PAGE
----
Opinion: Moody’s downgrading of St. Maarten to BAA2POSTED: 04/8/16 4:20 PM
Is this the result of complacency? Moody’s looming downgrading of St. Maarten’s credit rating to BAA2 seems to suggest this. And mind you, this is serious stuff that is going to cost us dearly unless the government takes decisive action.
It is, of course all about economic growth. The port likes to boast about how popular the port is for cruise tourism and the airport cannot get enough of sending press releases about yet another international award of, at times, questionable meaning.
In the meantime, the number of cruise passengers is dropping, the economy is not following the pace of surrounding islands and investor confidence is slowly going down the tubes.
Okay, we know, maybe these terms are slightly on the strong side – but not all that much.
Think about what lies ahead of us and it becomes possible to understand that getting rid of financial supervisor Cft might be a bad idea under these circumstances.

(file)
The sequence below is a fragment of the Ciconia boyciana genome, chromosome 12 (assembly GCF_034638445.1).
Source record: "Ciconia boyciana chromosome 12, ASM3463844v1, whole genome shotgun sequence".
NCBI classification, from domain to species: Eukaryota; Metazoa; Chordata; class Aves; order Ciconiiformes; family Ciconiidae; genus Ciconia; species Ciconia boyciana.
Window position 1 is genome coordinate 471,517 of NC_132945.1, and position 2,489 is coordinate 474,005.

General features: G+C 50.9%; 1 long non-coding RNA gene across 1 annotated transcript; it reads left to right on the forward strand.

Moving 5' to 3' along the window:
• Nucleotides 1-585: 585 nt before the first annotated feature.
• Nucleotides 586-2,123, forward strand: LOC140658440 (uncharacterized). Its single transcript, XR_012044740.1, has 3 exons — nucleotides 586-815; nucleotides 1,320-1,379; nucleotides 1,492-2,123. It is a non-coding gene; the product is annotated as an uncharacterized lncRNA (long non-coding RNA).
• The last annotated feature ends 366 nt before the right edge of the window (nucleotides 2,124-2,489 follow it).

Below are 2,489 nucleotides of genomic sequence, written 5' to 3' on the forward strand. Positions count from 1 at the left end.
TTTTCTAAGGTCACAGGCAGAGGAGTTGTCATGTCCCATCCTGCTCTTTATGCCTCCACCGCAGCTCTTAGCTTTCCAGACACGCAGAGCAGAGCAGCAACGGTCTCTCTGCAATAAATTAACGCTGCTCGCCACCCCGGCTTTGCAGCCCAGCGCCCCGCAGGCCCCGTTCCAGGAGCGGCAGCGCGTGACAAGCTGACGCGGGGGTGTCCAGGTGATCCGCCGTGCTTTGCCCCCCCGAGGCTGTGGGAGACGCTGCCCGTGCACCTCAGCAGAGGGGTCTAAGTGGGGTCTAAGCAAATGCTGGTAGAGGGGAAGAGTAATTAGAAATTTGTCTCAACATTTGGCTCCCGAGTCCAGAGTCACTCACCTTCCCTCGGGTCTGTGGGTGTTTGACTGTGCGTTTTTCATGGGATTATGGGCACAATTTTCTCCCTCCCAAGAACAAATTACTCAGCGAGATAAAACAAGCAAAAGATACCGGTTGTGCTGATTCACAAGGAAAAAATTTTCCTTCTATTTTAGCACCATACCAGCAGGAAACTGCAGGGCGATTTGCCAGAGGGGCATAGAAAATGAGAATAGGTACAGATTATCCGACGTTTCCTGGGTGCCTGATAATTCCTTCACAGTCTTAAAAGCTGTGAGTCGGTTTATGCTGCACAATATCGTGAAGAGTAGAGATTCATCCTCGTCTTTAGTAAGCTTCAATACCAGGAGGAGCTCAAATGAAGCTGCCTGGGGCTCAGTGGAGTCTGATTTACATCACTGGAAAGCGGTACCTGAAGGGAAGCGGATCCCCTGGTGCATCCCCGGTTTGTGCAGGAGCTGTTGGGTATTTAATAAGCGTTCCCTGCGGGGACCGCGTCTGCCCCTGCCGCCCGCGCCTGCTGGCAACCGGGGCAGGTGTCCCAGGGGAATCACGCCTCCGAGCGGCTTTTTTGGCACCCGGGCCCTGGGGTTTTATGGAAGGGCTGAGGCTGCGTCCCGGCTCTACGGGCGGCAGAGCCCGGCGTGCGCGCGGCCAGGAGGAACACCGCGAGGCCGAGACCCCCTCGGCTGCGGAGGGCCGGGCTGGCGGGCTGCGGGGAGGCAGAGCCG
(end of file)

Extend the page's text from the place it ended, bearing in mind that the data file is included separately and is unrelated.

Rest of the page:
Currently, the country’s budgetary process is on the best track it has ever been by objective standards – you don’t have to blow the horn of the Minister of Finance for that. The reward for this financially responsible policy could be that the kingdom will terminate the services of the Cft after 2018.
This is something St. Maarten wants: it wants to chart its own course, be responsible for its own destiny and also be responsible for its own state finances. The Cft would be replaced by a local supervisory mechanism. Great.
But the down side of terminating Cft-services could be severe. Currently, financial supervision allows the state to borrow at a favorable interest rate of between 2 and 2.5 percent. The Netherlands is obliged to subscribe to loans for capital investments and the interest rates are so low due to the excellent credit rating of that country.
Once the Cft has packed up, those cheap loans are off the table and St. Maarten will be on its own. It will have to go to the international financial market. And what matters most there? Right: the credit rating.
If Moody’s pushed through with its downgrading of St. Maarten to BAA2, the country becomes exposed to lenders who won’t take less than 6 of 7 percent.
To color in this picture a bit: the difference between 2 and 7 percent for every one million the country borrows for capital investments is 50,000 guilders. And guess where that money will have to come from?